I remember asking the Ritter Elementary School librarian for a book on Spielberg in the 1988-1989 school year. I waited two weeks for it. Every other day, I’d bother her about the book, but the date of arrival never changed.
At age 8, I wanted to be Steven Spielberg. He made daydreams come to life. He turned regular people into giants. A rainbow always shined in the end, and evil always lost. My world was my family, my home, and a movie theater, and I could see no other calling.
At age 42, I just want to live well and write well and maybe have a wider audience. I try and sometimes succeed at the first one every day. I feel better about the second. Maybe I’ll have the third eventually, but I think I’ll be okay if it never happens. Until then, I finally own that Spielberg book.
One-and-a-half trips around The Sun today, Emile. There will be no party, but I celebrate all the same.
You are here. You are healthy and strong and absorbing new words faster than I ever could. You were meant to be here and will inherit the world in ways that I could not.
There was a time when my head was a carnival of light, my son. Thoughts, ideas, and emotions all intertwined in a kaleidoscopic feast, and I believed that if I just put it out there, put it on paper or film or on stage, people would understand me. I was convinced I was here to save the world and show them things hidden under the blanket of their fixed views and idealogy.
But no one seemed to care, and I engaged in a protracted and misanthropic self-conversation that robbed me of joy and gratification with even the most delectable of occasions.
It doesn’t matter what they think of me anymore, at least not like it used to. I see the psychedelic-Kodachrome cavalcade in your smile and I am reborn. It makes its way down the abandoned roads of my soul, and some days I think I can see barren fields filled with life again. I ask myself, “How could I ever have allowed others such power over me? How could anyone torture themselves as I did?”
I will be your audience, my son. I will be your witness. I know that if I can do anything it will be to see you in your most noble and extraordinary wardrobe, a tapestry of confidence and sweetness patched together with no visible seams. I will be your champion. The world doesn’t know what they’re in for like I do.
Happy 18 months old, Emile. We’ve come so far in such a short time, and we have miles and miles to go. Sometimes I wonder what I would do for a few miles more.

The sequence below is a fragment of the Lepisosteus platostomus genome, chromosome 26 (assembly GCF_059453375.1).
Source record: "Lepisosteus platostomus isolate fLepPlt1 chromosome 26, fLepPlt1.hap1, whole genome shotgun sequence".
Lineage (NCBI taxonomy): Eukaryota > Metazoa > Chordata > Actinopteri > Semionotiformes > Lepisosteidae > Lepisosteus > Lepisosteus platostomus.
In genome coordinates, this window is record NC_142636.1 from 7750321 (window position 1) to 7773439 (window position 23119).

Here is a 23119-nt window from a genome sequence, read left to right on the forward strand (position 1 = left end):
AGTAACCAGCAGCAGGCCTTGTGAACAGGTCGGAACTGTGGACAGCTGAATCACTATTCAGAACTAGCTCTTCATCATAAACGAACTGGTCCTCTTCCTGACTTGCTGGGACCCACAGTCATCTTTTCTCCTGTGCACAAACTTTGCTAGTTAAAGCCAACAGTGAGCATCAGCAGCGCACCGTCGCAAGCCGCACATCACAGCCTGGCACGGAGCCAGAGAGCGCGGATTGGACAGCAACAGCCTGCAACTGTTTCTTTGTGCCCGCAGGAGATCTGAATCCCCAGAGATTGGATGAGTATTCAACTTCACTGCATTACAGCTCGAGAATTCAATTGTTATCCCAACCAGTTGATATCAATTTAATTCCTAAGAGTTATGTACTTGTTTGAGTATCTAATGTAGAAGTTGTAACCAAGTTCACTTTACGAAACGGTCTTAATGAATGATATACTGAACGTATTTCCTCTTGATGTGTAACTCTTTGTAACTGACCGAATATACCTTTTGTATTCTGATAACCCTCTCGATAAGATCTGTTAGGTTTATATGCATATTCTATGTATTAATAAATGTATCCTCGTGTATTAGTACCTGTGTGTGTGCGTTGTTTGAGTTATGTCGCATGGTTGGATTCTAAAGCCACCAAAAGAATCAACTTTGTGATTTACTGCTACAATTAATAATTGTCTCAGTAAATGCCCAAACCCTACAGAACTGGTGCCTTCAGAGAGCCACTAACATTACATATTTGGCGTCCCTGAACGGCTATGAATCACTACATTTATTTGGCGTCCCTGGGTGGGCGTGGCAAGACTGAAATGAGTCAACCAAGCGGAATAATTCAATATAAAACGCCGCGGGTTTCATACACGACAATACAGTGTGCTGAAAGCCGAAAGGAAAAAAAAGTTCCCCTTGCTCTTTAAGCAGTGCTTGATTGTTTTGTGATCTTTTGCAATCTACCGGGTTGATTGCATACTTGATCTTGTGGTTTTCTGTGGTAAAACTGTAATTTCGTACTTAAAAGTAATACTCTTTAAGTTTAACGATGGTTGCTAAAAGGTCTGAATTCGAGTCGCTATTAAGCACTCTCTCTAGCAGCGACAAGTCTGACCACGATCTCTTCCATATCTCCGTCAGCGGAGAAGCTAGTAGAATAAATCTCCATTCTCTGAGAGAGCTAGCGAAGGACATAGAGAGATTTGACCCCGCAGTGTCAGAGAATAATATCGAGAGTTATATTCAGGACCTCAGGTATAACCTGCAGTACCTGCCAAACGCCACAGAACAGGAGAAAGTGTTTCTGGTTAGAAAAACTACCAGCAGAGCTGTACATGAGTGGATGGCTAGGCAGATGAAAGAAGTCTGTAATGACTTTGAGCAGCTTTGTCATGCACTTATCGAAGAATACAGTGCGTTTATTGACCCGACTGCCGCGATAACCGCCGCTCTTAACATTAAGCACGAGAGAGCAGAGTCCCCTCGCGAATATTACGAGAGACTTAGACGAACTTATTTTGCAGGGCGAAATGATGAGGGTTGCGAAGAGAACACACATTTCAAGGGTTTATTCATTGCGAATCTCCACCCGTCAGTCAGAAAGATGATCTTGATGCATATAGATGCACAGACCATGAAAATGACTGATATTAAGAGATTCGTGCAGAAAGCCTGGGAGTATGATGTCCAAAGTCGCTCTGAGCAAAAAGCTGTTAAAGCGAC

Your Daddy writes to be heard. Your Daddy writes to let the world know that he’s here. Your Daddy writes because he feels that he has something to say, a message that needs to be delivered and pulled out of his gut like some-type of science fiction movie. Your Daddy writes to not be interrupted when he speaks. Your Daddy writes to be loved. Your Daddy hopes to be understood, but at this point feels that most people will never understand him. Your Daddy writes because he cannot say what he means on the top of his head without the other person giving him time to think or respond. If Daddy were to try to verbally express what you’re reading now, he would sound like the under-educated, working class kid that he was. Your Daddy writes because he’s an artist. Your Daddy is an artist, someone that sees things so…
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A mini-story from my mini-book, So You Say You Want An 80s Childhood?
The Homework Thief
Brian Ross was my friend.
“Are you friends with Brian?” Anna said to me, sitting on the floor in gym class. “I think he puts mayonnaise in his hair.”
“No, he doesn’t,” I said.
“Yeah,” Frieda said. “He smells like my lunch bag.”
“No, he doesn’t.”
Brian Ross was my friend, even if he were to put peanut butter on his head. Brian liked what I liked on TV, and we could play the same characters every recess without my having to tell him about them. He was the only other kid that laughed at my cartoon jokes and references. Brian Ross was my friend. Then Brian Ross stole my homework.
It was there in the bin. I told Mrs. Cain that I swore I did my homework and put it there when I arrived at 8am. So she looked through all of last night’s assignments and pulled it out. I could see my name erased and Brian’s name now on top of it.
“That’s it,” I said. “I know because I wrote my name nice and big.”
Mrs. Cain turned to the class. “Alright, let’s go to lunch. Marc and Brian I want you to stay behind.”
At recess, my classmates surrounded me, trying to piece together what happened.
“He tried to make it look like it was his homework?”
“Did he ask to take it?”
“Is he getting in trouble?
I answered the questions as fast as they were given, and I assured them that I didn’t give him the assignment. I liked this feeling, this attention. It felt good. All eyes were on me for the first time in a very long time. The boys even stopped playing kickball to question me, and the hopscotch girls left their beanbags unguarded. This was nice.
Within two minutes, they’d gotten all the information they needed, and I ran out of things to tell them. They began to talk amongst each other about Brian.
“Yeah, he smells like ham sandwich.”
“He took my pencil.”
“Why’s he always dirty?”
They kept going on about different circumstances involving Brian. I laughed at a joke without even hearing the punchline.
“Mrs. Lee looked mad,” I said.
They kept talking.
“He got upset.”
They kept talking.
“I think he’s scared.”
They kept talking.
“He picks his nose too.”
They looked at me.
“I know. I saw it,” Lucy said. “He does it all the time.”
I continued, “He used to be my friend, but he acts stupid sometimes.”
“He thinks he’s funny,” Elvin said.
Their circle opened up, enough for me to fit in. It was as though they made the perfect spot for me with my name on it. I walked forward. The circle closed again. I was in. I was there. I was one with the rest.